Sunday, January 01, 2006

Sermon: Circumcision and Name of Jesus

1 January 2006, Salem Lutheran Church, Gretna, LA

Text: Luke 2:21 (and Gen 17:1-14; Gal 3:23-29) (Historic)

In the Name of + Jesus. Amen.

Circumcision isn’t a topic we typically address in polite conversation. In fact, when the topic comes up in, say a sixth-grade religion class, there’s usually some nervous laughter going on. And yet circumcision is a pretty major thing in the Scriptures – both Old and New Testaments.

In the Old Testament, circumcision is established by God with the patriarch Abraham as a sign of the covenant, an Old Testament sacrament that initiates a boy into the promise and people of God. And by virtue of that boy growing up, it initiates his wife and daughters into the covenant as well.

In the New Testament, a dispute over whether or not Christian men need to be circumcised threatened the very existence of the Church even before the New Testament had been written! It caused St. Paul all sorts of headaches, to the point where he wished his opponents would do even more to themselves than administer circumcision. Only a meeting of bishops in Jerusalem, as recorded in Acts 15, would prevent the Church from dividing over the issue of circumcision.

And notice that the Church in her wisdom has decreed today – which the whole world now recognizes as New Year’s Day – to be a commemoration of the circumcision of our Lord Jesus Christ. So important is this considered that our Gospel text for today is only a single verse!

Why all of this fuss over circumcision?

In our Old Testament lesson, God establishes circumcision as a sign of his covenant with Abraham. Every male descendant of Abraham, every son of the promise, must submit to this ritual bloodletting. Any son of Abraham who is uncircumcised has forfeited his standing as a son of the promise, and breaks the covenant.

Why did God choose such a sign? He doesn’t tell us. But we do know that circumcision is a permanent sign. It can’t be undone. Perhaps it serves as a reminder to a descendant of Abraham that his body is holy to God, and any offspring he procreates is also a child of the promise. In any case, this is the sign, an Old Testament sacrament that joins the Word of God to a physical element bringing grace and salvation.

This sign, this sacrament, this guarantee that the son of Abraham has not broken the covenant was fulfilled, as was the rest of the ceremonial law, by Jesus. Jesus is the Promised One, the Messiah, the True Son of Abraham, Isaac, and Jacob. He is the one man who truly keeps the covenant as a man, just as he is also God who likewise keeps the covenant from God’s end of the deal.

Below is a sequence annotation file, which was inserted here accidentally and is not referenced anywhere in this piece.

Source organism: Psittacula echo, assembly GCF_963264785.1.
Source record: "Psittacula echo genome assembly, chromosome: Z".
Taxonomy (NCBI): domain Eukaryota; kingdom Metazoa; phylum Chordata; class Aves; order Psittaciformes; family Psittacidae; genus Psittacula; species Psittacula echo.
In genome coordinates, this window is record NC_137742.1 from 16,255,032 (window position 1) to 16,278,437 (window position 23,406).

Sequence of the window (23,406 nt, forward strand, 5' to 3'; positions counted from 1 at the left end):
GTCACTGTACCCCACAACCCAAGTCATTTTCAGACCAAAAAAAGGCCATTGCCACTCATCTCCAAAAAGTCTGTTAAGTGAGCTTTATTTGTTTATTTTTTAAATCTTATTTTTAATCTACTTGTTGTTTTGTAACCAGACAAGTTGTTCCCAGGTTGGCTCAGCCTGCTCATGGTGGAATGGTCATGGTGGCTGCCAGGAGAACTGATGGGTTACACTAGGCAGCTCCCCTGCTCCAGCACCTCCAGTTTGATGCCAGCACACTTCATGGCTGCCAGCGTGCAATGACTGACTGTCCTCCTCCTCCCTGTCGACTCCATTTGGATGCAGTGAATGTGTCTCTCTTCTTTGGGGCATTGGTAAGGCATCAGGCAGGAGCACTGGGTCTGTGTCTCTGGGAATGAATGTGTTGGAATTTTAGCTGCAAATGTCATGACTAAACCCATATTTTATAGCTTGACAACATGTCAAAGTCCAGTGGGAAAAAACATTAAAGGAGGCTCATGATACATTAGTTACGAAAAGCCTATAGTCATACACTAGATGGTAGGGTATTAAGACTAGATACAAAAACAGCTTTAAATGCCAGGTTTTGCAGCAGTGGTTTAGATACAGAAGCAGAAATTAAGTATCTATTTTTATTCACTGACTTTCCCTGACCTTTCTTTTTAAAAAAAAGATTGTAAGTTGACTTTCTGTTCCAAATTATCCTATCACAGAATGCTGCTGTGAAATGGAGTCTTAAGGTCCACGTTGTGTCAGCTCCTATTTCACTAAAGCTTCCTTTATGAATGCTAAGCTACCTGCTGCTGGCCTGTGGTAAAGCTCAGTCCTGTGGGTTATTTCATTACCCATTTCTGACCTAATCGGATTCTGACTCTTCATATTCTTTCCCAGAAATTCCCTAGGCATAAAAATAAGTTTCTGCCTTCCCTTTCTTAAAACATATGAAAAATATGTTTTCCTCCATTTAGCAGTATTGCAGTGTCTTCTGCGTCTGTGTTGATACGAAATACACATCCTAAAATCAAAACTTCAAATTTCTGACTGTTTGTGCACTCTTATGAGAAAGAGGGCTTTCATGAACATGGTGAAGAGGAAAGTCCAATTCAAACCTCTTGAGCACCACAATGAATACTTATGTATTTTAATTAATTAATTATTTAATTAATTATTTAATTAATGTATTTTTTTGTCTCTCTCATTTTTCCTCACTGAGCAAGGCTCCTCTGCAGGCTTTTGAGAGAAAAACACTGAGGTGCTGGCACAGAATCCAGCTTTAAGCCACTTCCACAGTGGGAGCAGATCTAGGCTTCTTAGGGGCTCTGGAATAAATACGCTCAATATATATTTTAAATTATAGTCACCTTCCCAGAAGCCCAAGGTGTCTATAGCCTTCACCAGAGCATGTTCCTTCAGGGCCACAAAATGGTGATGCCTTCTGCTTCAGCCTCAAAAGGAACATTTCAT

Our Lord’s circumcision was the first shedding of his holy blood, a foreshadowing of the draining of all his holy blood on the cross. And in this first shedding of blood, this event which calls to mind the sacrifices of the Old Testament, was done to fulfill the law. Ever obedient, our Lord submits to a covenant he himself, as Yahweh, established. The circle is complete, and the ceremonial law is no longer binding on us children of the covenant. In fact, we have a new sacrament of initiation, one which is administered to male and female children alike, one which permanently marks us as children of the promise, one which, like circumcision, can never be undone: Holy Baptism.

When a boy was circumcised, he was also named. Today is known to the Church as the Circumcision and Name of Jesus – as our Lord was named according to custom, on his eighth day of age at the time of his circumcision and initiation into the people of God.

Our Lord’s name “Jesus” is also of great importance. It is a Greek rendering of his Hebrew name: “Joshua.” Remember that Moses, the great lawgiver, could not bring the people of God into the promised land. His own sins held him back. That task was given to a general named Joshua, the successor of Moses, who by right of conquest led the children of the covenant to the Promised Land.

Jesus is a new and better Joshua, another successor of Moses, who fulfills the Law, who conquers sin, death, the devil, and hell. He leads his people into he Promised Land as a conquering general and king.

The prophet Zechariah tells of another Joshua, who served as high priest as the children of Israel were returning from exile. In a vision, Zechariah’s sees Joshua, the high priest, standing before the Lord in filthy garments while Satan accuses him. But Satan is rebuked, and Joshua (whose name in Greek is Jesus) is clothed with new garments, priestly vestments. God tells him he is given “charge of my courts” and “right of access among those who are standing here.” God says: “Hear now, O Joshua, the high priest, you and your friends who sit before you, for they are men who are a sign: behold, I will bring my servant, the Branch.”